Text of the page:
It has a medium growth rate and resists down to -15 ° C.

The distance between the plants to the plant is about 50 cm.

COTONEASTER MICROPHYLLUS (C. INTEGRIFOLIUS)

The Cotoneaster microphylluss (Cotoneaster integrifolius) is an evergreen shrub native to the Himalayas, with glossy ovate leaves of a beautiful intense green color up to 1 cm long. It blooms in early summer producing small white flowers followed by roundish dark red fruits up to 1 cm long.

COTONEASTER FRIGIDUS

The Cotoneaster frigidus, is one of the largest species of the genus reaching 6-10 m in height.It is a plant native to the Himalayas, deciduous, with an upright habit when young which becomes expanded with maturity.It has elliptical leaves with wavy margins of bright green on the upper side and whitish on the underside. It is particularly resistant to cold. In spring it is covered with numerous white flowers gathered in dense racemic inflorescences.

COTONEASTER CONSPICUUS

The Cotoneaster conspicuus, is a species native to Tibet that can reach 2 m in height and a diameter of about 1.5 m. It is a compact evergreen plant with arched branches. The leaves are oval, glossy. The flowers are gathered in corymb inflorescences, are up to 2 cm wide, are white and appear from May to June. This is followed by bright red spherical fruits which ripen in September-October.

The Cotoneaster conspicuus var. decorus does not exceed one meter both in height and in diameter, producing many fruits and is particularly suitable for covering slopes.

PARASITES AND DISEASES

Fire blight

It is a bacterium, Erwinia amylovora, which affects the pome fruit (pear, apple and quince) and various ornamental and spontaneous plants belonging to the family of Rosaceae including the Cotoneaster.


Note 1

It is a highly infectious disease for plants that spreads very easily thanks to both insects, birds, wind and water and humans (with cutting tools, hands, etc.).

The disease is not easily recognized but there are some symptoms that indicate its presence:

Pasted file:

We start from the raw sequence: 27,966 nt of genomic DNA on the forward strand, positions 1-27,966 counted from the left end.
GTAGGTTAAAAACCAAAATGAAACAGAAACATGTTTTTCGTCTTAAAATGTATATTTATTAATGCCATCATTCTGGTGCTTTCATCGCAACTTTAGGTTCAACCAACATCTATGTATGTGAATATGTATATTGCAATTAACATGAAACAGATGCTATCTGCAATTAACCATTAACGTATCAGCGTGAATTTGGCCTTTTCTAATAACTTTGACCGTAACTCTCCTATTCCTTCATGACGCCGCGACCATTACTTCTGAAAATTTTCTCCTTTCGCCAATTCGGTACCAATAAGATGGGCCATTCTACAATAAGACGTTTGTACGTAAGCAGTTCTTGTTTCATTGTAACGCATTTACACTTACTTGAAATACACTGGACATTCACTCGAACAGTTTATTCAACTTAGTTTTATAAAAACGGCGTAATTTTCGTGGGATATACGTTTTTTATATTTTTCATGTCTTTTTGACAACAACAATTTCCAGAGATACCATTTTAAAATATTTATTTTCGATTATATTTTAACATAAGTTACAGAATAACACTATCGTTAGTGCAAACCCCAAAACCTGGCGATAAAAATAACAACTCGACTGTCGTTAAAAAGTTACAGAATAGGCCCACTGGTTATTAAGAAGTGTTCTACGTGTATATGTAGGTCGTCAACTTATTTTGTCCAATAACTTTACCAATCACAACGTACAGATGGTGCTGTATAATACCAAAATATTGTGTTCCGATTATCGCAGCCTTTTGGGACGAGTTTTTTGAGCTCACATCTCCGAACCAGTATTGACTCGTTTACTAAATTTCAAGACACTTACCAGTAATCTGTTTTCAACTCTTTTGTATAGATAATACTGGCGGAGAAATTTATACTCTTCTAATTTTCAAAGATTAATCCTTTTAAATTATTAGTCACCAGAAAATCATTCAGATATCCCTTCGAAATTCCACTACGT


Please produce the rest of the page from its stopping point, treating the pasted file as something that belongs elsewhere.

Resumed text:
• the flowers turn dark. In general, the entire clump is affected but sometimes the death of the single flowers also occurs;
  • diseased flowers dry up and most of the time remain attached to the plant;
  • the young shoots darken, bend to assume a hooked shape and wither and fall mainly in summer (photo on the side);
  • the leaves turn brown starting from the main vein and wither, appear as if burned (hence the name) and remain attached to the plant;
  • in general, the disease develops from the top of the branches and manifests itself explosively on young branches in conjunction with a favorable climate, especially in the months ranging from May to September.
If the presence of the disease is suspected, it must be reported to the Provincial Phytosanitary Service. If the disease arises, the plants must be uprooted and burned (Ministerial Decree 10 September 1999, n. 356 "Regulation containing measures for the mandatory fight against fire blight in the territory of the Republic ") because there is no cure and its spread must be avoided.

Brown spots on the leaves

Brown spots on the leaves, especially on the underside, could mean that you are in the presence of cochineals, brown cochineal or mealy cochineal. To be sure, it is advisable to use a magnifying glass and observe them.Compare them with the photos shown, they are characteristic, you can not go wrong.The brown cochineal shows the body covered by a sort of dark colored shield while the cottony cochineal with the body wrapped in a kind of cottony down. Also if you try to remove them with a fingernail, they come off easily.

Remedies: use specific pesticides available from a good nurseryman.

Presence of small whitish animals on the plant

If you notice small white-yellowish-greenish mobile insects you are almost certainly in the presence of aphids or as they are commonly called lice.Observe them with a magnifying glass and compare them with the photo on the side, they are unmistakable, you can't go wrong.

Remedies: treat the plant with specific pesticides readily available from a good nurseryman.

Root rot

Root rot can affect these plants due to a fungus, theArmillariella mellea, commonly called chiodino or famigliola, easily recognizable as the fungus is clearly visible.

The sick plants show a progressive yellowing and deterioration of the aerial part. The roots rot and in their subcortical area a cream-white micellar layer is highlighted. Often in autumn, near the dead plants, small cap mushrooms, the nails or small families appear It is necessary to eliminate infected plants immediately and sterilize the cultivation soil. On healthy plants it is good to do root treatments with cupric fungicides.

CURIOSITY'

The seeds, if ingested, can cause stomach pain.

The name Cotoneaster comes from the Greek kydonéa "Quince" and this from kýdon indicating Cidone, city of the island of Crete and by the suffix star "Similar" to indicate the similarity of the leaves of some species with those of quinces.

Online bibliographic sources
1. Autonomous Province of Bolzano (South Tyrol), Agricultural Department from which the photo was taken.